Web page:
We also had our own little exercises to get everybody going, and on the last take of every scene, Jeffrey [Tambor] would say, “Let’s fuck this one up.” We would be free to get out all the improv that you normally second guess or things you don’t want to say because you don’t want to ruin a scene. It’s much easier, at least it was for me, when you know that everyone’s going to go for it. We make it ugly and get all of that out of our system. Those takes would normally end up being the most natural and what Jill got the most use out of.
“I don’t care what number I am on
the call sheet. I don’t care if I’m the lead.
I don’t care who’s opposite.
I want it to be beneficial and fulfilling.”
— Kiersey Clemons
JF: That’s cool. So there is a fair amount of improv?
KC: There’s definitely a lot of improv, and there are a lot of conversations with Jill like, “If you don’t feel like that’s natural, don’t say that.” She’s never going to force you to say something you don’t want to. And a lot of the time, Jeffrey guides us where we need to go. He’s very uninhibited and great at making you forget you’re on camera. Sometimes you’re like, “Are you talking to me right now? Are we breaking? Are we at this part of the scene?” He really guides you in a very special way.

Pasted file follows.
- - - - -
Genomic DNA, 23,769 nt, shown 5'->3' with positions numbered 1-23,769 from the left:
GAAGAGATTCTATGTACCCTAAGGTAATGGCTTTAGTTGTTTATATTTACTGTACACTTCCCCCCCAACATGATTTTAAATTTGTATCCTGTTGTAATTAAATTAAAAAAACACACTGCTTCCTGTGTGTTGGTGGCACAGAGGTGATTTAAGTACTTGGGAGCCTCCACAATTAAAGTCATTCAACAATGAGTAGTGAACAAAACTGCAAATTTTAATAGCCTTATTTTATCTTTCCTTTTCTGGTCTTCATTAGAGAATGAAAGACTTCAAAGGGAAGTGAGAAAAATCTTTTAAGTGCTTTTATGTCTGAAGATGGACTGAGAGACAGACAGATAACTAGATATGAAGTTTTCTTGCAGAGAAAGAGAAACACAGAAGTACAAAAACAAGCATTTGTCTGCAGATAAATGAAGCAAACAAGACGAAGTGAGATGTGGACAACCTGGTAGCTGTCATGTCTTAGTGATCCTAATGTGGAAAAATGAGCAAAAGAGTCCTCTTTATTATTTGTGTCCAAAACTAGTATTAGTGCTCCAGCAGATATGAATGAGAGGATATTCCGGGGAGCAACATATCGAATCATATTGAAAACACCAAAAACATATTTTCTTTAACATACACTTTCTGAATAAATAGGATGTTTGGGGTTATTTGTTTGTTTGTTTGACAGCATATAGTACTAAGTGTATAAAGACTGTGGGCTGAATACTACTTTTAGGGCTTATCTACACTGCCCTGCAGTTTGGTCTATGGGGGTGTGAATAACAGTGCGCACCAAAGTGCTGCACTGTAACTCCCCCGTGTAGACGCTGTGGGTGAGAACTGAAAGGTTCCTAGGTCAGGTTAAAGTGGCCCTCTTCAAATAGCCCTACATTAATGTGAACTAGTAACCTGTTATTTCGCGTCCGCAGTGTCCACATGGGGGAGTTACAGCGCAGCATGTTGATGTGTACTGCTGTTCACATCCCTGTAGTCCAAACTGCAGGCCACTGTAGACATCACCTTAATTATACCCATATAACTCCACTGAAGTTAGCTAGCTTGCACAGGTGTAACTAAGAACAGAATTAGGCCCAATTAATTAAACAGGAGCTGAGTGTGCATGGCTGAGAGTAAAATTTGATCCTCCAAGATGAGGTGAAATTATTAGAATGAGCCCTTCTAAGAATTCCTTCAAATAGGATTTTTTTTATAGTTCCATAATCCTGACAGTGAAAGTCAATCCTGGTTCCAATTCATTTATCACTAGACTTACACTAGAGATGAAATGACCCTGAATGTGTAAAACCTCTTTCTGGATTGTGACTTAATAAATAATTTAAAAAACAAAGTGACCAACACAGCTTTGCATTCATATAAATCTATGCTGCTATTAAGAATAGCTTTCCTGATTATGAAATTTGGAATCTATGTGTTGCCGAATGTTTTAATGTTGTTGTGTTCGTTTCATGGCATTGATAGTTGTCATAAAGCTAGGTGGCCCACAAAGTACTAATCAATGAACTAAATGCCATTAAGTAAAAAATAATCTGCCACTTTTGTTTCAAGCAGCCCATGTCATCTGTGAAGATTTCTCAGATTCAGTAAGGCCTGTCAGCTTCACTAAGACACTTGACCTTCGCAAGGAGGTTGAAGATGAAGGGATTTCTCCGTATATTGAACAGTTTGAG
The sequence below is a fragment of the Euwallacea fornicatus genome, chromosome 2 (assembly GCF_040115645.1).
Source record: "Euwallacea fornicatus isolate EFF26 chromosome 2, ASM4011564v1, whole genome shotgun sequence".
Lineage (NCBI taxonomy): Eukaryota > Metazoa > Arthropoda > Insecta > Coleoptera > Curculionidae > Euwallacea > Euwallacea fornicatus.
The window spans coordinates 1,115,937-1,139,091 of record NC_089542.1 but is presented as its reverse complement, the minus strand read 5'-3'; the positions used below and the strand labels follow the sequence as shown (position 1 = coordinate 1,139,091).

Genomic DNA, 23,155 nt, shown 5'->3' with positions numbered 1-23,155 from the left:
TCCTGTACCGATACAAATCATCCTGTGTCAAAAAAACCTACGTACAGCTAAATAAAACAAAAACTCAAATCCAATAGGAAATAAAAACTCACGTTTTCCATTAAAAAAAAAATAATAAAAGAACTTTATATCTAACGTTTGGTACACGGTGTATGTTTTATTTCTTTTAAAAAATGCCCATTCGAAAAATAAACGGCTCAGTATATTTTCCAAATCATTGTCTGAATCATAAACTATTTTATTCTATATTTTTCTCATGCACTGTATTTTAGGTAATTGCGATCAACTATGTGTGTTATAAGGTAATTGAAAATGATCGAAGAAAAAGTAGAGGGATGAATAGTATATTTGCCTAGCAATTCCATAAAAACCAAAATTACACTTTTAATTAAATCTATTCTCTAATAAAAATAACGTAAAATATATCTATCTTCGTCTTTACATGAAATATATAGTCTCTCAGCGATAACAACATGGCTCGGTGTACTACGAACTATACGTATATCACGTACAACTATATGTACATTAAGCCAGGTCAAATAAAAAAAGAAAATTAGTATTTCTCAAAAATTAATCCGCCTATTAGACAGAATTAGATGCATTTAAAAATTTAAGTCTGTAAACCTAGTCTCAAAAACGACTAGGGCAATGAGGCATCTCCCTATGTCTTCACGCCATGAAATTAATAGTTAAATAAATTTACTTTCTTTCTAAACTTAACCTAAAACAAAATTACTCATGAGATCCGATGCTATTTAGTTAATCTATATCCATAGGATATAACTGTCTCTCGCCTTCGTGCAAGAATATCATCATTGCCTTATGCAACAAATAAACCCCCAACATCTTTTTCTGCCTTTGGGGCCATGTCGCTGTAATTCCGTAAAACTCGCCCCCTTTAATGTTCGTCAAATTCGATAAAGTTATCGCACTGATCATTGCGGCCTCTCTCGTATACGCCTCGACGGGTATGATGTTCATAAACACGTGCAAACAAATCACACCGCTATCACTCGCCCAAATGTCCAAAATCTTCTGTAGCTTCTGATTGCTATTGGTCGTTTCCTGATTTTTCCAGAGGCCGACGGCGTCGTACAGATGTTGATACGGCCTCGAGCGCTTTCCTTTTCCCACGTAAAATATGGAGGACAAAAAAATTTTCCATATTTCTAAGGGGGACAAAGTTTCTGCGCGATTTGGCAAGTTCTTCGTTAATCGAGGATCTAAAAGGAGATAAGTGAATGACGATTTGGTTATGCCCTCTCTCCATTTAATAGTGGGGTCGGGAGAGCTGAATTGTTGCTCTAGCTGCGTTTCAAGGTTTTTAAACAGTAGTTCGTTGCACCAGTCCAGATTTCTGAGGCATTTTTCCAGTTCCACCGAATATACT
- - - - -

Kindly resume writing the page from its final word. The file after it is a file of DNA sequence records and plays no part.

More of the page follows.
JF: Like you said, they cast you partly for your singing, and you’re in the band on the show. Is that something that you’ve been doing for a long time?
KC: I’ve always been singing and writing. I used to lock myself away in my room and record melodies and stuff. It’s therapeutic. So the fact that it came about in my acting world helps a lot and makes it more comfortable. I feel like it’s one of my strong suits.
JF: Tell me a little bit about Dope. You’re amazing in it. My guess is that was a different kind of shooting style than Transparent. It seems to me like a very scripted kind of project.
KC: We stuck pretty close to the script because there were certain political points being made. As an actor, you can feel a little restrained, but once we saw it I understood. There were some things that may have not come across the right way if I or another actor would have worded it differently than [writer-director] Rick Famuyiwa wrote it. Nothing that we’re saying in that movie makes you feel like your opinion is invalid. Rick has a really great way, on a personal level, of not making you feel like he’s forcing anything he feels upon you. I don’t know if I have that strength! Sometimes I say things, and I’m like, that was way too aggressive. I should share that opinion without making people feel like I’m attacking them.
JF: How did you create that character specifically?